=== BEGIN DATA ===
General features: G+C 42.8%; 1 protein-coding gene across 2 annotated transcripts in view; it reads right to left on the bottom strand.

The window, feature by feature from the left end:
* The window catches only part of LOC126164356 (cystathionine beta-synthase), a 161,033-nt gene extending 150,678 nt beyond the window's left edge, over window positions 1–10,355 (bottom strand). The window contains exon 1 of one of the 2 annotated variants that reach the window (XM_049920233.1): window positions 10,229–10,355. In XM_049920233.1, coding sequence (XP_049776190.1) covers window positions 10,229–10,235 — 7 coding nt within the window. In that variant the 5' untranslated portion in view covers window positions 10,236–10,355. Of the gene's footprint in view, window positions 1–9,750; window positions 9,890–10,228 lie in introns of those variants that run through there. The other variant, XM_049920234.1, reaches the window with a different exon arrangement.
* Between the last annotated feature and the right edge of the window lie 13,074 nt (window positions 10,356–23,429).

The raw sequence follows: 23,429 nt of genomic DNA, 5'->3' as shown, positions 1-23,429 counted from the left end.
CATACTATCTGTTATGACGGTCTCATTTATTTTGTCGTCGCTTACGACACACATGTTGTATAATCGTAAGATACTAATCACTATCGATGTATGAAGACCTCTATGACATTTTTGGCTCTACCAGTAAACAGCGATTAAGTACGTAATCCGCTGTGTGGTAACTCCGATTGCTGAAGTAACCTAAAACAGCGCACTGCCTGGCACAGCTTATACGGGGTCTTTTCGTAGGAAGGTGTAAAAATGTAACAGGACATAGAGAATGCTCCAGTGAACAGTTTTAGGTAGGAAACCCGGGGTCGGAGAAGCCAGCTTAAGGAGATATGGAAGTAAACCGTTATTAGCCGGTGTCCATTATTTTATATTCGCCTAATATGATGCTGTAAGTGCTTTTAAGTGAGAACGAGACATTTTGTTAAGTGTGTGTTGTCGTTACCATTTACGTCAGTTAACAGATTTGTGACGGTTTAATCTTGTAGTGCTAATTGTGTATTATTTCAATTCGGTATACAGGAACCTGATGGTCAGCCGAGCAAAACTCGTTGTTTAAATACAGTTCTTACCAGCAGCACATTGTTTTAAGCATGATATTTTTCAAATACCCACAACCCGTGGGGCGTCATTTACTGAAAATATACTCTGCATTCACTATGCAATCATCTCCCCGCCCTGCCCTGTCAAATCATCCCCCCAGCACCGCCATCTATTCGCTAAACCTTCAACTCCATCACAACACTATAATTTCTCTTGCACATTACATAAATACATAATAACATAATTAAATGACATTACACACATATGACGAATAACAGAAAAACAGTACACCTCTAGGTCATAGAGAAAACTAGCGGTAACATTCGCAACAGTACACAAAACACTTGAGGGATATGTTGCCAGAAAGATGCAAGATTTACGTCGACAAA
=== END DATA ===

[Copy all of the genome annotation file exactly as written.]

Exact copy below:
General features: G+C 42.8%; 1 protein-coding gene across 2 annotated transcripts in view; it reads right to left on the bottom strand.

The window, feature by feature from the left end:
* The window catches only part of LOC126164356 (cystathionine beta-synthase), a 161,033-nt gene extending 150,678 nt beyond the window's left edge, over window positions 1–10,355 (bottom strand). The window contains exon 1 of one of the 2 annotated variants that reach the window (XM_049920233.1): window positions 10,229–10,355. In XM_049920233.1, coding sequence (XP_049776190.1) covers window positions 10,229–10,235 — 7 coding nt within the window. In that variant the 5' untranslated portion in view covers window positions 10,236–10,355. Of the gene's footprint in view, window positions 1–9,750; window positions 9,890–10,228 lie in introns of those variants that run through there. The other variant, XM_049920234.1, reaches the window with a different exon arrangement.
* Between the last annotated feature and the right edge of the window lie 13,074 nt (window positions 10,356–23,429).

The raw sequence follows: 23,429 nt of genomic DNA, 5'->3' as shown, positions 1-23,429 counted from the left end.
CATACTATCTGTTATGACGGTCTCATTTATTTTGTCGTCGCTTACGACACACATGTTGTATAATCGTAAGATACTAATCACTATCGATGTATGAAGACCTCTATGACATTTTTGGCTCTACCAGTAAACAGCGATTAAGTACGTAATCCGCTGTGTGGTAACTCCGATTGCTGAAGTAACCTAAAACAGCGCACTGCCTGGCACAGCTTATACGGGGTCTTTTCGTAGGAAGGTGTAAAAATGTAACAGGACATAGAGAATGCTCCAGTGAACAGTTTTAGGTAGGAAACCCGGGGTCGGAGAAGCCAGCTTAAGGAGATATGGAAGTAAACCGTTATTAGCCGGTGTCCATTATTTTATATTCGCCTAATATGATGCTGTAAGTGCTTTTAAGTGAGAACGAGACATTTTGTTAAGTGTGTGTTGTCGTTACCATTTACGTCAGTTAACAGATTTGTGACGGTTTAATCTTGTAGTGCTAATTGTGTATTATTTCAATTCGGTATACAGGAACCTGATGGTCAGCCGAGCAAAACTCGTTGTTTAAATACAGTTCTTACCAGCAGCACATTGTTTTAAGCATGATATTTTTCAAATACCCACAACCCGTGGGGCGTCATTTACTGAAAATATACTCTGCATTCACTATGCAATCATCTCCCCGCCCTGCCCTGTCAAATCATCCCCCCAGCACCGCCATCTATTCGCTAAACCTTCAACTCCATCACAACACTATAATTTCTCTTGCACATTACATAAATACATAATAACATAATTAAATGACATTACACACATATGACGAATAACAGAAAAACAGTACACCTCTAGGTCATAGAGAAAACTAGCGGTAACATTCGCAACAGTACACAAAACACTTGAGGGATATGTTGCCAGAAAGATGCAAGATTTACGTCGACAAA